John Hattie is an education researcher who changed the way we think about what works in the classroom. His meta-study, Visible Learning (2009), analyzed 50,000 studies of more than 80 million students. This seminal work, with its 2011 and 2015 updates, shined the light on the importance of visible learning and taught us what interventions were most effective in education. His research ranked almost 200 different factors according to their influence on student achievement and uncovered insights about relative effectiveness that should drive policy discussions for education stakeholders.
Yet, somehow, it doesn’t. Legislative sessions in many states closed recently with new or updated laws that directly contradict volumes of robust scientific research. If we continue to neglect existing evidence, we endanger our ability to make progress and compete in a global economy.
Moving the Needle on Improving Results
In order to understand how potentially damaging uninformed education policy can be, we need to understand what Hattie uncovered about relative effectiveness.
First, it’s worth noting that his work is a meta-analysis, which is a statistical method used to combine the results of several studies. The result is a more robust measurement of impact or effect size. With his 2015 update, Hattie’s meta-analysis contained almost 1,200 existing meta-analyses conducted by other researchers. This allowed him to make far more comprehensive conclusions than any previous researcher about how different factors influence student achievement and how they compare to each other.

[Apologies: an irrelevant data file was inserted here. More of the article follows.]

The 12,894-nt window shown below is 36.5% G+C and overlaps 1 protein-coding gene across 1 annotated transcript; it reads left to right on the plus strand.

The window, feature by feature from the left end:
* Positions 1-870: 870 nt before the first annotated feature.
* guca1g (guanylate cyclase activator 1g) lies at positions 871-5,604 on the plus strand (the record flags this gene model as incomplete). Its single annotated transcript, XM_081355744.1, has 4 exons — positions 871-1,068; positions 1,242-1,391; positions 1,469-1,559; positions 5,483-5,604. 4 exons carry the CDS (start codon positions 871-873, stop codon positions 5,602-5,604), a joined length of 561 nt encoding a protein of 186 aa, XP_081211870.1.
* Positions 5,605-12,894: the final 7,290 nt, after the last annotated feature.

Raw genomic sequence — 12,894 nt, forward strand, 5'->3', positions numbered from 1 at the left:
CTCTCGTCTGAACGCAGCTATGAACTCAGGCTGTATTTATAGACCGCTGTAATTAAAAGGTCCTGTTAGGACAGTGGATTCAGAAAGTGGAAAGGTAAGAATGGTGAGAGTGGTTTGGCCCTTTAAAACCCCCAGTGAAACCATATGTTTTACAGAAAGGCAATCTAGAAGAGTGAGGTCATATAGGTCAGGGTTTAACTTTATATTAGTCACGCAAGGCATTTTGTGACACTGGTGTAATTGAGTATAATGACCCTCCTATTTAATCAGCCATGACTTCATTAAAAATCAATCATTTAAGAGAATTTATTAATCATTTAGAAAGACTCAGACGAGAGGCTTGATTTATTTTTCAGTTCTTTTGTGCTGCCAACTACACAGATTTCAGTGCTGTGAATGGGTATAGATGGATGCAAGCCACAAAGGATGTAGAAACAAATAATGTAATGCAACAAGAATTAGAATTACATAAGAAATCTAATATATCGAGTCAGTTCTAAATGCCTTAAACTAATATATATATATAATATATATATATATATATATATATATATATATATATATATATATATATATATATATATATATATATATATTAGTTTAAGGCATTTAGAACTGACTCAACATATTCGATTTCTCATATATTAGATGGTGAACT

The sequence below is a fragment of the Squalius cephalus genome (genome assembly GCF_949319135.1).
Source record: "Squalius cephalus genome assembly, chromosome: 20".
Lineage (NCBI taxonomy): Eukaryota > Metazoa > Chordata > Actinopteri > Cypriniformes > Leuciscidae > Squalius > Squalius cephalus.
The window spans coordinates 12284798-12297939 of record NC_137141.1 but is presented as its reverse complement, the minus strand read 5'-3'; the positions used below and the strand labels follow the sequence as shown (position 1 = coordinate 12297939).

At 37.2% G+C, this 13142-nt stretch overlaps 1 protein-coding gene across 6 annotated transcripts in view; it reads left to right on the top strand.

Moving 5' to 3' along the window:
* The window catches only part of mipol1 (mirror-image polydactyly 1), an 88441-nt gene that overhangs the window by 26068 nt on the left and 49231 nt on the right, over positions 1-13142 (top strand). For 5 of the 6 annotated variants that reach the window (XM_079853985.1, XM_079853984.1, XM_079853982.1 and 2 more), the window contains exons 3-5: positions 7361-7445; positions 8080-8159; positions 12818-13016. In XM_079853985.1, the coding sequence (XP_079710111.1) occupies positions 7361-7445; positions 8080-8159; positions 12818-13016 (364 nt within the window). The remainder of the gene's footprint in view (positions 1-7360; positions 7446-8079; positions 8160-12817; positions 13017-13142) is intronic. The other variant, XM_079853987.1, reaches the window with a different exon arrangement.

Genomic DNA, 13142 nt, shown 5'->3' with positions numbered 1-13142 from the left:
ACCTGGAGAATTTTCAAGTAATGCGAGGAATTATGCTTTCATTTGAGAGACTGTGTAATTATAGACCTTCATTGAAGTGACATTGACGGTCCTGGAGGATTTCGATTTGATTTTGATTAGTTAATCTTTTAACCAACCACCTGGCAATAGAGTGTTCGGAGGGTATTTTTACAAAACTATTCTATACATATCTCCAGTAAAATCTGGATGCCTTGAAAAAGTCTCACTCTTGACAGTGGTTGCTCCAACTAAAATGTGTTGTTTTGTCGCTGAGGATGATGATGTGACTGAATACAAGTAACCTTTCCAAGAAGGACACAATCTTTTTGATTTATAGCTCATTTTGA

When we look at Hattie’s full list of 195 factors, we find that almost everything causes students to make some amount of progress. Only four percent of the researched factors result in students knowing less at the end of the school year than they did at the beginning, which seems like great news.
If almost everything we can think of researching has a positive effect on student achievement, it should be fairly easy to increase our results, right? Not so fast.
Basing Policy Decisions on Education’s Existing Effect
Our teachers and classrooms already have an effect on achievement. The majority of students know more at the end of a school year than they did at the beginning. Thanks to the millions of students who have moved through our public education system, we now have lots of data about how much progress a typical student in a typical classroom will make and can compare that to the amount of progress our standards or curriculum indicate a student should make within a year.
For Hattie’s analysis, an effect size of 0.5 is equivalent to one year’s worth of progress through curriculum. The average classroom has an effect around 0.4. Imagine a typical student just beginning a new grade. The table below illustrates effect size and growth:
|0.5||One year’s growth|
|1.0||Two year’s growth|
Policy decisions should be based on the average effect education is already having. We can’t base decisions on whether a factor has any effect because the relative efficacy of educational activities is what’s important.
(Next page: Popular polices on the effectiveness scale)
How Popular Policies Measure on the Effectiveness Scale